At PMQs Dave called Gordon “a loser not a leader”
. The hastily cobbled together deal placated Frank Field this morning and he withdrew his amendment. Apparently the sticking plaster for the lower paid will be backdated and will include “changes to the winter fuel payment system, tax credits and the minimum wage in order to compensate those losing out from the ending of the 10p rate.”
Nice and simple. Not.
Cast your mind back to last week’s U.S. trip. On the flight to Washington Gordon personally briefed the Lobby on the usual off-the-record basis that “No one will lose out.”
He dismissed Lobby hacks claims that dozens of Labour MPs were set to rebel over the issue, saying: “It is just one or two MPs asking questions.”
The Mail on Sunday
was not on the trip, so was not bound by Lobby terms, it accurately reported Gordon claiming
“You’re wrong. No one will lose out. Come on . . . you guys have exaggerated it all.”
When BBC political editor Nick Robinson insisted there was a sizeable Labour revolt, Mr Brown fired back*: “No it isn’t. There are just one or two MPs asking questions.”
When a journalist from a Labour-supporting paper insisted that the rebellion was far bigger, Mr Brown scowled: “Really? Really? That’s what you say.”
He was equally abrupt with ITN political editor Tom Bradby, who had asked him at the White House about the resignation threat by ministerial aide Angela Smith.
Mr Brown was forced to break off from his White House talks to beg Ms Smith not to resign. “You said a Minister was going to resign, but she didn’t,” Mr Brown told Mr Bradby.
Asked “What did Angela Smith say to you?” Mr Brown replied: “She just phoned me to say she wasn’t resigning.”
BBC Newsnight political editor Michael Crick asked sarcastically: “She phoned you up at the White House to tell you she wasn’t resigning? Do all your Ministers do that?”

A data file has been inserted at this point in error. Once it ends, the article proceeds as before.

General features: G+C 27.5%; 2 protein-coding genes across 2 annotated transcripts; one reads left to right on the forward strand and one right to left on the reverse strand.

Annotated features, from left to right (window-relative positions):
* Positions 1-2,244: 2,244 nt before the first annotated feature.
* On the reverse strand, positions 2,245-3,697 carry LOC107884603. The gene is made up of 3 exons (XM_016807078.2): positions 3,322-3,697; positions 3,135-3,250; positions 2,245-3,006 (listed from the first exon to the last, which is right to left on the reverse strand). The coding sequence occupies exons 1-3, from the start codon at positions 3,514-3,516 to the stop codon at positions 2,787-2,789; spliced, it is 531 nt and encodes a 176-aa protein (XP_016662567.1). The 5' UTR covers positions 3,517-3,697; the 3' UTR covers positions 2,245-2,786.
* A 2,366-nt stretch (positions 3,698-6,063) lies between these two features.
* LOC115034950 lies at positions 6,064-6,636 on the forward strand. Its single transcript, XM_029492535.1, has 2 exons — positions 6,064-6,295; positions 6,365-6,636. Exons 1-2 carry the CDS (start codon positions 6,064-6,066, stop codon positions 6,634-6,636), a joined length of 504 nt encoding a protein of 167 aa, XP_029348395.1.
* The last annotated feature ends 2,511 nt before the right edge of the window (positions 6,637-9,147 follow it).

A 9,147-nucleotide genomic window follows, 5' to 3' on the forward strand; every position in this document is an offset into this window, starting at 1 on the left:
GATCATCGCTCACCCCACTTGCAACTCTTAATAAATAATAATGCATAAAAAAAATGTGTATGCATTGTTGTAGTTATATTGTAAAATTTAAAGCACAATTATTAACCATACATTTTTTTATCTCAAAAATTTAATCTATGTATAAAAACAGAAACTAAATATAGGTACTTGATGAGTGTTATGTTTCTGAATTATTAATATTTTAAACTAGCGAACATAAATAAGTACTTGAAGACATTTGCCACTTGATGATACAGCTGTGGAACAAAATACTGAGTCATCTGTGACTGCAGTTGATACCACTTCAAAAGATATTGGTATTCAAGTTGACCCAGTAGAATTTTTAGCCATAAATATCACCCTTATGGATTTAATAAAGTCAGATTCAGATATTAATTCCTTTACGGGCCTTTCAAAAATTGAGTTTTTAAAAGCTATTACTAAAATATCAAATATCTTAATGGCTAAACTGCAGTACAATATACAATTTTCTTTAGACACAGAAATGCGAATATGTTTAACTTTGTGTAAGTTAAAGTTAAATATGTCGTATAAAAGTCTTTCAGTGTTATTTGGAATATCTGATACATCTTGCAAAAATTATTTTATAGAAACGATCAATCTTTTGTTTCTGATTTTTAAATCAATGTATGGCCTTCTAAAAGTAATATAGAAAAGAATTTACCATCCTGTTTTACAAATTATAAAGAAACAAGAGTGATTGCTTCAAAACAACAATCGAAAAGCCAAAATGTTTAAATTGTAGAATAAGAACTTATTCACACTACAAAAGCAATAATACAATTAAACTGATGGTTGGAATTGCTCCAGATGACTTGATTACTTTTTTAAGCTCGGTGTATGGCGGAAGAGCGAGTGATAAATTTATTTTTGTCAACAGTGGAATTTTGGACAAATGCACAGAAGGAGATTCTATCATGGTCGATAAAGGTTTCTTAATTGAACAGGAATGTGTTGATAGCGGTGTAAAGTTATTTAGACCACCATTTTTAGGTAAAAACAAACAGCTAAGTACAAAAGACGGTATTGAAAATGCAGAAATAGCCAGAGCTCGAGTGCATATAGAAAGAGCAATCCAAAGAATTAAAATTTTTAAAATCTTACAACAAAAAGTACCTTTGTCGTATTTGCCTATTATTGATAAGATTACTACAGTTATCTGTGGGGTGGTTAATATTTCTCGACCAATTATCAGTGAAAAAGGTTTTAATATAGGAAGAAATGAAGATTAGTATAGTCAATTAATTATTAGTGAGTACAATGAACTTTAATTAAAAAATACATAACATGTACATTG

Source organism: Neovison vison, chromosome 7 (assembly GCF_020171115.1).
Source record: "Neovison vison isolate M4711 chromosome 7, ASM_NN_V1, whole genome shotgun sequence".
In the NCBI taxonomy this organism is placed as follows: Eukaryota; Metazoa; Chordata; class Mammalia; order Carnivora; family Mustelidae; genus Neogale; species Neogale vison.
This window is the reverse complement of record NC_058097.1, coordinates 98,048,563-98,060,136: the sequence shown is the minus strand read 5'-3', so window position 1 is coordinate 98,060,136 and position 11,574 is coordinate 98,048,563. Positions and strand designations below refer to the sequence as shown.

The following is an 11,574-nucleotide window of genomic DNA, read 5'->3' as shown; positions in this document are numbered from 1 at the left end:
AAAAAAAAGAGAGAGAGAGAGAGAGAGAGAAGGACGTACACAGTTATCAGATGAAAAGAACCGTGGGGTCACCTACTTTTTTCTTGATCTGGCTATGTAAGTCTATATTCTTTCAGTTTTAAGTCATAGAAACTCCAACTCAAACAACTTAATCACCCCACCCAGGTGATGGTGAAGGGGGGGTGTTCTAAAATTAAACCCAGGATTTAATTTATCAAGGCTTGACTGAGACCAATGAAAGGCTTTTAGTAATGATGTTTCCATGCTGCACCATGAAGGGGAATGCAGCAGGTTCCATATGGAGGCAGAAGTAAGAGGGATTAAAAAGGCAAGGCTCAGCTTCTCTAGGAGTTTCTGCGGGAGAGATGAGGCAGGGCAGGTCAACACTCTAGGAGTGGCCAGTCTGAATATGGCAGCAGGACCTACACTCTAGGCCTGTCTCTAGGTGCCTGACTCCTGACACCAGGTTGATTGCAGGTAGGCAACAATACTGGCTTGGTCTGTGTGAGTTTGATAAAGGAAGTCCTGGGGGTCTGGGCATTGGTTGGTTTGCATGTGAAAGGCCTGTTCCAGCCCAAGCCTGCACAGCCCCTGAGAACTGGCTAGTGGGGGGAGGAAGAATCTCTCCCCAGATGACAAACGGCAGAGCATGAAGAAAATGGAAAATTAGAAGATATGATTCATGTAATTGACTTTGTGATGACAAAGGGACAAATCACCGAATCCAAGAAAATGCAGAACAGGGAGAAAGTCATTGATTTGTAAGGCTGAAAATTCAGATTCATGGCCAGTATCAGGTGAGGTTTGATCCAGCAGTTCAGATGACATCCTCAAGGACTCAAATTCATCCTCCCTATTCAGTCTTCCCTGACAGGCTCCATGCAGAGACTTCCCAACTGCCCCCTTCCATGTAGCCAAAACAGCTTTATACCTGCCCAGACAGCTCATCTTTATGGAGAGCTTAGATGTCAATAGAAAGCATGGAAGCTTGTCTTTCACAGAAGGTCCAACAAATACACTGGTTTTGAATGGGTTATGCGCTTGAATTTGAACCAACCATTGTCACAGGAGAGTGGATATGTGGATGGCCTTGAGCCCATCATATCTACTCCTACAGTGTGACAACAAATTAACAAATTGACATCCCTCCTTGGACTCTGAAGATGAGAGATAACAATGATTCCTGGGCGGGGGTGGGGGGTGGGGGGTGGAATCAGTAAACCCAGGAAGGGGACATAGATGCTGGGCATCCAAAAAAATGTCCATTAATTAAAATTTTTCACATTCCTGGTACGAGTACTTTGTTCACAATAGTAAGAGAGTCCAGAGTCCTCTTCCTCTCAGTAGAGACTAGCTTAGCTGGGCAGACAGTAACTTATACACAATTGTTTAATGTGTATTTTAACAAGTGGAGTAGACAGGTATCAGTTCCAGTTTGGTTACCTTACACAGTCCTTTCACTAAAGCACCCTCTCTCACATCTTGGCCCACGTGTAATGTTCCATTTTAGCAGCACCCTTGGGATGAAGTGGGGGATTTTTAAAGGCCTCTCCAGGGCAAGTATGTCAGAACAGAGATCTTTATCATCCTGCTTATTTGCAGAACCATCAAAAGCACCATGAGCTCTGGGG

Another journalist put Mr Brown on the spot: “Do you acknowledge that there will be some losers from this tax change?”
The Prime Minister replied: “No. It’s not as simple as that.”
Such was the extraordinary nature of the exchanges with the assembled Lobby that the papers, even though bound by Lobby terms, were full of phrases hinting along the lines of “PM Privately Furious”
the next day. Downing Street spin officials were horrified by the disastrous briefing. The PM appeared to be either in complete denial or out of touch with reality. He was also close to losing self-control and on the edge of throwing yet another tantrum. Gordon was convinced by officials he should give another personal briefing during the trip in an attempt to repair the damage done.
Clearly if you start talking transparent bollocks to the Lobby when you are off-the-record, you will inevitably get a bad press. The whole point of the Lobby and off-the-record briefings is that they are supposed to allow candid honesty in return for non-attribution. Gordon’s psychological flaws and unwillingness to accept criticism make it impossible for him to accept that when he has made a mistake, and this was a huge mistake, he has to openly make amends. His usual bullying didn’t work in this case – he has now made a humiliating U-turn – not an act of leadership.
*Nick Robinson has obliquely confirmed the Mail on Sunday’s version of events. He blogs that “Gordon Brown had shouted down those who told him there were many many losers from his last Budget as Chancellor and those who told him he faced a real political crisis as a result.” Guido suspects that Nick himself was, as reported, one of “those” shouted down.
UPDATE : U-turn letter (pdf) here.